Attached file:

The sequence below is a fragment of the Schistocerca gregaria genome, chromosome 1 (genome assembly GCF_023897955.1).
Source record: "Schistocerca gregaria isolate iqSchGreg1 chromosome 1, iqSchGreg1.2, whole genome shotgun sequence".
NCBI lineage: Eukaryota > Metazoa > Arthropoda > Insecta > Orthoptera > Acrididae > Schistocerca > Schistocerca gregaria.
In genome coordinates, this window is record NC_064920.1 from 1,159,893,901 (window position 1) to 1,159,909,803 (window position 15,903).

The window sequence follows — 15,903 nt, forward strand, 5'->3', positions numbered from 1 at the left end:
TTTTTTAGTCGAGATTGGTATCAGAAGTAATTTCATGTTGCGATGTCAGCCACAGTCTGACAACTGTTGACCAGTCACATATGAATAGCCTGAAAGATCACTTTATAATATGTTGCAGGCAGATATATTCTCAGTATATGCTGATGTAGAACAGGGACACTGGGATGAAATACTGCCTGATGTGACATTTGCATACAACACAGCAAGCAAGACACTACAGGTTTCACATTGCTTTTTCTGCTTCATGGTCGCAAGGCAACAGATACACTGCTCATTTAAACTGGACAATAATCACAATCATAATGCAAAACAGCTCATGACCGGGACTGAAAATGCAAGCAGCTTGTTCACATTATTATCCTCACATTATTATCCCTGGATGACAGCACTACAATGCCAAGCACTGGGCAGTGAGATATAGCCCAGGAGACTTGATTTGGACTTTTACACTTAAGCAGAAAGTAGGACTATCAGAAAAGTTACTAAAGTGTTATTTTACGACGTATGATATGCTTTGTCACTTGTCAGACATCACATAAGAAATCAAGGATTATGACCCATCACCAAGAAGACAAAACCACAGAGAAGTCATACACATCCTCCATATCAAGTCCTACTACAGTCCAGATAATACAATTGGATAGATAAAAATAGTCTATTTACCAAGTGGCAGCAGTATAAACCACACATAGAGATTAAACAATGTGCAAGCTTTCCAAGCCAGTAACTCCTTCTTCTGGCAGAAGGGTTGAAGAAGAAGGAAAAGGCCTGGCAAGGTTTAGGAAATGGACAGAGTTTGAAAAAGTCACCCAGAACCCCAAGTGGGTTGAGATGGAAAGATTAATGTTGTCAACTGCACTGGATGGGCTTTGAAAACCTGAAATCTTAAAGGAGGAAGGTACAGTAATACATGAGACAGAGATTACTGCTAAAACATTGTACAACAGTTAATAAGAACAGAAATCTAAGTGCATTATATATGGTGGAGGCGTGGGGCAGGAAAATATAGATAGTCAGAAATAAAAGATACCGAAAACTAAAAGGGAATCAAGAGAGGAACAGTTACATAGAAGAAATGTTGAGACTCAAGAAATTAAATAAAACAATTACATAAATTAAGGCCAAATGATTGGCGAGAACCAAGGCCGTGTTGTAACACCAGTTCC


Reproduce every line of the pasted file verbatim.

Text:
The sequence below is a fragment of the Schistocerca gregaria genome, chromosome 1 (genome assembly GCF_023897955.1).
Source record: "Schistocerca gregaria isolate iqSchGreg1 chromosome 1, iqSchGreg1.2, whole genome shotgun sequence".
NCBI lineage: Eukaryota > Metazoa > Arthropoda > Insecta > Orthoptera > Acrididae > Schistocerca > Schistocerca gregaria.
In genome coordinates, this window is record NC_064920.1 from 1,159,893,901 (window position 1) to 1,159,909,803 (window position 15,903).

The window sequence follows — 15,903 nt, forward strand, 5'->3', positions numbered from 1 at the left end:
TTTTTTAGTCGAGATTGGTATCAGAAGTAATTTCATGTTGCGATGTCAGCCACAGTCTGACAACTGTTGACCAGTCACATATGAATAGCCTGAAAGATCACTTTATAATATGTTGCAGGCAGATATATTCTCAGTATATGCTGATGTAGAACAGGGACACTGGGATGAAATACTGCCTGATGTGACATTTGCATACAACACAGCAAGCAAGACACTACAGGTTTCACATTGCTTTTTCTGCTTCATGGTCGCAAGGCAACAGATACACTGCTCATTTAAACTGGACAATAATCACAATCATAATGCAAAACAGCTCATGACCGGGACTGAAAATGCAAGCAGCTTGTTCACATTATTATCCTCACATTATTATCCCTGGATGACAGCACTACAATGCCAAGCACTGGGCAGTGAGATATAGCCCAGGAGACTTGATTTGGACTTTTACACTTAAGCAGAAAGTAGGACTATCAGAAAAGTTACTAAAGTGTTATTTTACGACGTATGATATGCTTTGTCACTTGTCAGACATCACATAAGAAATCAAGGATTATGACCCATCACCAAGAAGACAAAACCACAGAGAAGTCATACACATCCTCCATATCAAGTCCTACTACAGTCCAGATAATACAATTGGATAGATAAAAATAGTCTATTTACCAAGTGGCAGCAGTATAAACCACACATAGAGATTAAACAATGTGCAAGCTTTCCAAGCCAGTAACTCCTTCTTCTGGCAGAAGGGTTGAAGAAGAAGGAAAAGGCCTGGCAAGGTTTAGGAAATGGACAGAGTTTGAAAAAGTCACCCAGAACCCCAAGTGGGTTGAGATGGAAAGATTAATGTTGTCAACTGCACTGGATGGGCTTTGAAAACCTGAAATCTTAAAGGAGGAAGGTACAGTAATACATGAGACAGAGATTACTGCTAAAACATTGTACAACAGTTAATAAGAACAGAAATCTAAGTGCATTATATATGGTGGAGGCGTGGGGCAGGAAAATATAGATAGTCAGAAATAAAAGATACCGAAAACTAAAAGGGAATCAAGAGAGGAACAGTTACATAGAAGAAATGTTGAGACTCAAGAAATTAAATAAAACAATTACATAAATTAAGGCCAAATGATTGGCGAGAACCAAGGCCGTGTTGTAACACCAGTTCC